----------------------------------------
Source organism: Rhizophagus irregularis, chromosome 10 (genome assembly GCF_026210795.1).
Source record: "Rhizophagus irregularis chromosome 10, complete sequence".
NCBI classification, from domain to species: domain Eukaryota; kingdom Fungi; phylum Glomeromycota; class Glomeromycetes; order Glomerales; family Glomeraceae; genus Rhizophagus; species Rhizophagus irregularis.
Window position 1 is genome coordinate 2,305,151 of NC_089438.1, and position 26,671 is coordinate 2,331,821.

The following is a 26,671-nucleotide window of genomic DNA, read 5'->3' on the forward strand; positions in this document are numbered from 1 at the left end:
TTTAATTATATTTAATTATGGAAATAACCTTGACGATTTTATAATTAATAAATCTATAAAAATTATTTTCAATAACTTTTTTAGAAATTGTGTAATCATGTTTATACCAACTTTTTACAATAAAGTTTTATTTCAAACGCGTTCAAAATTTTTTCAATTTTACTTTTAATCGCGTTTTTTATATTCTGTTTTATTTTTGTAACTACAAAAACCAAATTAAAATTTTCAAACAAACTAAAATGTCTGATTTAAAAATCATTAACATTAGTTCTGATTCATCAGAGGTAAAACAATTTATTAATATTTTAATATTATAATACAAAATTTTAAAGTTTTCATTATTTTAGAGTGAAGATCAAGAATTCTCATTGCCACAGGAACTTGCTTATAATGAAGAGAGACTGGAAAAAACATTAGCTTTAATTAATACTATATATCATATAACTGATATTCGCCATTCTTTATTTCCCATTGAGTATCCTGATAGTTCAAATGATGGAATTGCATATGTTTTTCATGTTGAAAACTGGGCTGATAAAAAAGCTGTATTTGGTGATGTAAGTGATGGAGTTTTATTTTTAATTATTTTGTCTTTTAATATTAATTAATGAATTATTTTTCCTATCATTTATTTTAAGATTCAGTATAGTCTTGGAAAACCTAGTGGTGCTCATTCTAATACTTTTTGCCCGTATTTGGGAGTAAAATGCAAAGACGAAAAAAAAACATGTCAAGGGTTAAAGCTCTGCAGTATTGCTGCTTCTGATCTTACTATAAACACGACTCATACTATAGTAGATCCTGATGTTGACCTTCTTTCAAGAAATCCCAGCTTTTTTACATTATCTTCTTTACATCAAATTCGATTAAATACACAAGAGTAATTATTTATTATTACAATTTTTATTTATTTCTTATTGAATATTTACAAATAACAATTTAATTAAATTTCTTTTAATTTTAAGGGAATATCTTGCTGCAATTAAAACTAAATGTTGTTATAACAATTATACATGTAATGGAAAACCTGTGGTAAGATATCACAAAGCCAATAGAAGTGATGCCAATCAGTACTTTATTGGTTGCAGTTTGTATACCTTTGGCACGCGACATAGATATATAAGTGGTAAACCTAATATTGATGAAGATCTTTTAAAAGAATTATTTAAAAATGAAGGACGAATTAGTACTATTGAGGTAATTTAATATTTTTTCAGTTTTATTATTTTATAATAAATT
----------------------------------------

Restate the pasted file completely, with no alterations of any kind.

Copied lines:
Source organism: Rhizophagus irregularis, chromosome 10 (genome assembly GCF_026210795.1).
Source record: "Rhizophagus irregularis chromosome 10, complete sequence".
NCBI classification, from domain to species: domain Eukaryota; kingdom Fungi; phylum Glomeromycota; class Glomeromycetes; order Glomerales; family Glomeraceae; genus Rhizophagus; species Rhizophagus irregularis.
Window position 1 is genome coordinate 2,305,151 of NC_089438.1, and position 26,671 is coordinate 2,331,821.

The following is a 26,671-nucleotide window of genomic DNA, read 5'->3' on the forward strand; positions in this document are numbered from 1 at the left end:
TTTAATTATATTTAATTATGGAAATAACCTTGACGATTTTATAATTAATAAATCTATAAAAATTATTTTCAATAACTTTTTTAGAAATTGTGTAATCATGTTTATACCAACTTTTTACAATAAAGTTTTATTTCAAACGCGTTCAAAATTTTTTCAATTTTACTTTTAATCGCGTTTTTTATATTCTGTTTTATTTTTGTAACTACAAAAACCAAATTAAAATTTTCAAACAAACTAAAATGTCTGATTTAAAAATCATTAACATTAGTTCTGATTCATCAGAGGTAAAACAATTTATTAATATTTTAATATTATAATACAAAATTTTAAAGTTTTCATTATTTTAGAGTGAAGATCAAGAATTCTCATTGCCACAGGAACTTGCTTATAATGAAGAGAGACTGGAAAAAACATTAGCTTTAATTAATACTATATATCATATAACTGATATTCGCCATTCTTTATTTCCCATTGAGTATCCTGATAGTTCAAATGATGGAATTGCATATGTTTTTCATGTTGAAAACTGGGCTGATAAAAAAGCTGTATTTGGTGATGTAAGTGATGGAGTTTTATTTTTAATTATTTTGTCTTTTAATATTAATTAATGAATTATTTTTCCTATCATTTATTTTAAGATTCAGTATAGTCTTGGAAAACCTAGTGGTGCTCATTCTAATACTTTTTGCCCGTATTTGGGAGTAAAATGCAAAGACGAAAAAAAAACATGTCAAGGGTTAAAGCTCTGCAGTATTGCTGCTTCTGATCTTACTATAAACACGACTCATACTATAGTAGATCCTGATGTTGACCTTCTTTCAAGAAATCCCAGCTTTTTTACATTATCTTCTTTACATCAAATTCGATTAAATACACAAGAGTAATTATTTATTATTACAATTTTTATTTATTTCTTATTGAATATTTACAAATAACAATTTAATTAAATTTCTTTTAATTTTAAGGGAATATCTTGCTGCAATTAAAACTAAATGTTGTTATAACAATTATACATGTAATGGAAAACCTGTGGTAAGATATCACAAAGCCAATAGAAGTGATGCCAATCAGTACTTTATTGGTTGCAGTTTGTATACCTTTGGCACGCGACATAGATATATAAGTGGTAAACCTAATATTGATGAAGATCTTTTAAAAGAATTATTTAAAAATGAAGGACGAATTAGTACTATTGAGGTAATTTAATATTTTTTCAGTTTTATTATTTTATAATAAATT